Maintaining Multiple UI Projects
Hello everyone, in this article we will discuss the advantages and uses of integrating Storybook into our front-end development team’s workflow. The incentive to find a library that could easily store and display isolated components came about naturally as the team had to cope with implementing and maintaining multiple customized, but similar interfaces for a commute logging system (Person A checks in at 7:35 AM, checks out at 6:11 PM).
There are many distinguishing characteristics in the table component alone between the two pictures shown above. Not only are they different in data format and style, but also heavily coupled with their respective project due to the compilation of several data sources. This way of implementing can cause all sorts of dependency and rendering issues that could show up in production.
Juggling between multiple codebases
The first and foremost issue with maintaining several projects is the sheer number/size of codebases to familiarize with. Should there be a bug to fix or feature to add, a developer needs to have at least basic familiarity with how a certain page is rendered, its components, and how the data gets populated/mutated to meet each technical need.
However, differences in imported libraries and tightly coupled components make it needlessly more difficult to debug and improve. More often than not, an issue would be raised because a component did not render correctly in a certain width, the input data was formatted incorrectly, or a timing issue caused the wrong state to be displayed.
Reaping the benefits
When we first came across Storybook, it looked promising as a viable solution to our problems. Having to categorize isolated components incentivizes current and future developers to implement on a component-based development model so that they would program outside of the immediate project scope and be less inclined to create tightly-coupled code.
Storybook addons provide a templated way of documenting properties, events, and slots such that the outcome is both visually pleasing and easy to read. The customizable controls allow for both developers and designers to be able to visually observe modifiable variables in a sandboxed testing environment.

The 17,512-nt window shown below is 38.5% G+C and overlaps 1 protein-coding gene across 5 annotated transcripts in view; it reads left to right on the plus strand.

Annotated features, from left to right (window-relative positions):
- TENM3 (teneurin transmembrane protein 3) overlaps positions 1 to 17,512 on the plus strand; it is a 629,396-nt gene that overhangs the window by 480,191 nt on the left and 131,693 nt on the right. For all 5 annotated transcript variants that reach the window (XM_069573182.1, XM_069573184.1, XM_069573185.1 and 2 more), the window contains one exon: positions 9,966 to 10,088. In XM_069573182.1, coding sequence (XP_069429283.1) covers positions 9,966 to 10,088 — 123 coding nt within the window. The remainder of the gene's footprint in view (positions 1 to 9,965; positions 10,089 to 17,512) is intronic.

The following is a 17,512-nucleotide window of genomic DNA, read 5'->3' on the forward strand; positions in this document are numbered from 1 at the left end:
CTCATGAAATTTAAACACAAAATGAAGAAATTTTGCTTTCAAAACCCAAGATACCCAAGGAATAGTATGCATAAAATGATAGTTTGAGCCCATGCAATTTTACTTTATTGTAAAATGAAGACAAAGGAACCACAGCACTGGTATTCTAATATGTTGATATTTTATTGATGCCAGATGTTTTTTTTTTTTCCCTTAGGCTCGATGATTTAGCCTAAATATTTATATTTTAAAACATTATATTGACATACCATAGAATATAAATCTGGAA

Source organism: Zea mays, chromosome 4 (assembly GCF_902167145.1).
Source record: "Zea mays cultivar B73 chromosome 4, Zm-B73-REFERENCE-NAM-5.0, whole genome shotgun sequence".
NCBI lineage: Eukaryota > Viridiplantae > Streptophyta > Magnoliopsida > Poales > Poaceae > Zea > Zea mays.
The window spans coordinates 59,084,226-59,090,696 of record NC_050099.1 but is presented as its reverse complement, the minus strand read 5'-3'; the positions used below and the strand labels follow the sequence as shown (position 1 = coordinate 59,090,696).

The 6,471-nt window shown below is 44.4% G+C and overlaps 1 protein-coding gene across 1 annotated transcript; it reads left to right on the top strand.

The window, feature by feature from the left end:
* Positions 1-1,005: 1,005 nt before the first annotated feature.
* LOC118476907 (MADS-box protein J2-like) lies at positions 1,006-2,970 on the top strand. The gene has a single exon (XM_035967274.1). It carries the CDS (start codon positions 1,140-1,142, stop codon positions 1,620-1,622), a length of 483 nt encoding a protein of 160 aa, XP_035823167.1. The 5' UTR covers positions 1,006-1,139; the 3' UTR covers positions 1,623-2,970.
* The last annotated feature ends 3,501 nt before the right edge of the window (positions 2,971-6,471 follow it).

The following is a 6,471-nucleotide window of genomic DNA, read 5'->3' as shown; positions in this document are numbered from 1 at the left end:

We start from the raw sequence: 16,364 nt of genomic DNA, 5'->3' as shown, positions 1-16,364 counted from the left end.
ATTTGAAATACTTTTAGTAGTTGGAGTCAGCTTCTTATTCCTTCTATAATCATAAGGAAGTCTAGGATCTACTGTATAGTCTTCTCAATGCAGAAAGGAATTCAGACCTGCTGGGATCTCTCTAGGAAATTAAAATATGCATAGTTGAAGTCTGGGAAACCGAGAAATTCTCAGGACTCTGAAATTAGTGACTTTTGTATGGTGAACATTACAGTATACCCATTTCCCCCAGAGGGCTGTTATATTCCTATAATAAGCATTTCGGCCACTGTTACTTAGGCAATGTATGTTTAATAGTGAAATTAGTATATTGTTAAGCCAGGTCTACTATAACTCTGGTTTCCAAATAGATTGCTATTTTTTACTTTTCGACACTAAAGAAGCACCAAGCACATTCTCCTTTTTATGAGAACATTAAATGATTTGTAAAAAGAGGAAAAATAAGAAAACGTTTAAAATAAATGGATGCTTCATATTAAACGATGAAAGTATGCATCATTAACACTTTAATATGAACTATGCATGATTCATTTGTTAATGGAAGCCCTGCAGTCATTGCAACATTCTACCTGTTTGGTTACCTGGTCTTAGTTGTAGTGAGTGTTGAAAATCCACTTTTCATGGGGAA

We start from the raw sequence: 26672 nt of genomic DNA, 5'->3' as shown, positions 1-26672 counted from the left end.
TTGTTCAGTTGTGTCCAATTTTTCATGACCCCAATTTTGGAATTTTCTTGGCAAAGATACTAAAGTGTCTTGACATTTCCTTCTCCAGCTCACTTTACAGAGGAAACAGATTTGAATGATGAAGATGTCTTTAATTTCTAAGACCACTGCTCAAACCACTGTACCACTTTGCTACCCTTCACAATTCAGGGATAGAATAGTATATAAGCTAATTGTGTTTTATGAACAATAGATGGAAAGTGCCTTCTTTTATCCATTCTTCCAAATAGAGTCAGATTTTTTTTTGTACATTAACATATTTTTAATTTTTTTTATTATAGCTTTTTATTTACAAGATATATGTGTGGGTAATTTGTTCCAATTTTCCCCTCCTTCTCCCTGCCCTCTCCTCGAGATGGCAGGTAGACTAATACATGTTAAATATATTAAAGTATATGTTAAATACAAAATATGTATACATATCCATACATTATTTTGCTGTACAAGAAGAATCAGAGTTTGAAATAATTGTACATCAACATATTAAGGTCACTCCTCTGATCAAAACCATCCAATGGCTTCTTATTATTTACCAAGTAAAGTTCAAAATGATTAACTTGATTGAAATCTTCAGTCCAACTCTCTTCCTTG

The key advantages to the development team are as follows:
- Reduced development time: Building modular components takes advantage of the inherent reusability to allow pages to be created faster and makes composite components easier to design.
- Lower learning curve: Learning the in’s and out’s of discrete pieces of an interface makes it much simpler to gain familiarity of the overall application structure.
- Easier maintenance: Testing components in isolation allows developers to find and debug issues better and earlier than before. Storybook also has a plethora of addons designed specifically to help with the testing process.
- Better upgrade process: Components and associated functionalities can be upgraded incrementally to ensure stable updates across all the projects that they are featured in.
While the current implementation of Storybook for our team is still young and few in component count, there is much potential for its growth. There are still many components to refactor from the existing codebases and many ways to use Storybook addons to better inform, develop, and test. Once our team is able to fully flesh out the component library for all of our projects, it will become remarkably easier to transition frontend knowledge to any user- developer or not.
Thank you for reading! 👋